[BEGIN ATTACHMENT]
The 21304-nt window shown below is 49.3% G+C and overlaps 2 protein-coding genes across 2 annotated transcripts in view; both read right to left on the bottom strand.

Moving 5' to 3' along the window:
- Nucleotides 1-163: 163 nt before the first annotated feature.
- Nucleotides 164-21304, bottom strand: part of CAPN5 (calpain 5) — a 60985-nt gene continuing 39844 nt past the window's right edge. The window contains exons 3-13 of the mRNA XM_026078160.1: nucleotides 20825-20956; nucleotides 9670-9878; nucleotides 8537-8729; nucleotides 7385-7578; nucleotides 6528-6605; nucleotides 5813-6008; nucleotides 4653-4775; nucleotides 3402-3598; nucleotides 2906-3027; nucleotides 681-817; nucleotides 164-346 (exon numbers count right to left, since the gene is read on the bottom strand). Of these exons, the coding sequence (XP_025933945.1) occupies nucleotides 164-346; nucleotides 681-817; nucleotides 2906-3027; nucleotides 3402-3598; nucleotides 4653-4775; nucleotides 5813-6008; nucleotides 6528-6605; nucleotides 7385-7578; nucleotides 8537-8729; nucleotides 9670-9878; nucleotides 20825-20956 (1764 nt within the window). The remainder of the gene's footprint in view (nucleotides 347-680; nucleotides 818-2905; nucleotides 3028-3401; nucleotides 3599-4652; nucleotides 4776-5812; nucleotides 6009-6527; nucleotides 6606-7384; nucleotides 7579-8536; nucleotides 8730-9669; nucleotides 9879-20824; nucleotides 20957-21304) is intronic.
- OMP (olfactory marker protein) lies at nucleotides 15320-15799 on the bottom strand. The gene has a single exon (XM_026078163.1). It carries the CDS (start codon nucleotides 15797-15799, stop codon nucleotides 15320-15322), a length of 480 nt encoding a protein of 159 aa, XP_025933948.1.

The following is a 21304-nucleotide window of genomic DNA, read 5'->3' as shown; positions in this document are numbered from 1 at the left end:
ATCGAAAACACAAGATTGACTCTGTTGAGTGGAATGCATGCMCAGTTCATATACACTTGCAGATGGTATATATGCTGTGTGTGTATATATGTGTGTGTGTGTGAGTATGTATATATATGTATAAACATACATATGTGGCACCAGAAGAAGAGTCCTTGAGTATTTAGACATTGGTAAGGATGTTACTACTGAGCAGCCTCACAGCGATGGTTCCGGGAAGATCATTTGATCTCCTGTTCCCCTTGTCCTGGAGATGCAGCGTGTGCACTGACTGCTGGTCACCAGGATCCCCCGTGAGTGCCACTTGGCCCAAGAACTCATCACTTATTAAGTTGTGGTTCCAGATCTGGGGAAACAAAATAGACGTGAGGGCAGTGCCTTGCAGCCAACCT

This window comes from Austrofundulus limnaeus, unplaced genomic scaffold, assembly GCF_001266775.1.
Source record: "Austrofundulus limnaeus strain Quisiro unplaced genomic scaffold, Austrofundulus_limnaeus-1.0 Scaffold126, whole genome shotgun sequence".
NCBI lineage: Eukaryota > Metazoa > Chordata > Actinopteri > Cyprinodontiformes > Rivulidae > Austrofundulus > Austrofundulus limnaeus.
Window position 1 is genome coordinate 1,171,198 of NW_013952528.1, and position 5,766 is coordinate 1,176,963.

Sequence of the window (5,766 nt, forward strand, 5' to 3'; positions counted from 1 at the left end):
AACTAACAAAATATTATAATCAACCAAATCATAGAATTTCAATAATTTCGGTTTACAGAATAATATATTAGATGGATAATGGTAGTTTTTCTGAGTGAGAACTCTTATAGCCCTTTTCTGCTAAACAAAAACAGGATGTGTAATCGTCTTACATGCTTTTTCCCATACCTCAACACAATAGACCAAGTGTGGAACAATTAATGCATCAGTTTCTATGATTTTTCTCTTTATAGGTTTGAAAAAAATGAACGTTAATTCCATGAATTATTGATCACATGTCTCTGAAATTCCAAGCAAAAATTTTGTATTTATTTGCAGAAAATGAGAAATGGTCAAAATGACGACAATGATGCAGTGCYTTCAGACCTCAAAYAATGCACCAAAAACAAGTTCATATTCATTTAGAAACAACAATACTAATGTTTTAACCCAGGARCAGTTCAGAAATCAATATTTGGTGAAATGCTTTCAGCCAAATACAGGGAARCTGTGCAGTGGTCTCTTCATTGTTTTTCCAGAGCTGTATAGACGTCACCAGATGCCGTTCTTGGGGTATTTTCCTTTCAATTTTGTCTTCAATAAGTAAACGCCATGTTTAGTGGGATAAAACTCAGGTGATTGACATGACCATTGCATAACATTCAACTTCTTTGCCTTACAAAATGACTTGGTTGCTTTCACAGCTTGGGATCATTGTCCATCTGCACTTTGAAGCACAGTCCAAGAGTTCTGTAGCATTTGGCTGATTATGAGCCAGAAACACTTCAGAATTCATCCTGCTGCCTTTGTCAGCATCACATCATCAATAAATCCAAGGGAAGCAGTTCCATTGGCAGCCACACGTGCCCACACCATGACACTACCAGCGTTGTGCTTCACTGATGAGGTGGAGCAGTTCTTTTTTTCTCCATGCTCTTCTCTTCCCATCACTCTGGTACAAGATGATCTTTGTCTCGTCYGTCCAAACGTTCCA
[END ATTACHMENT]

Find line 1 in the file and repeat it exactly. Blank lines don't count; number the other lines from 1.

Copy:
The 21304-nt window shown below is 49.3% G+C and overlaps 2 protein-coding genes across 2 annotated transcripts in view; both read right to left on the bottom strand.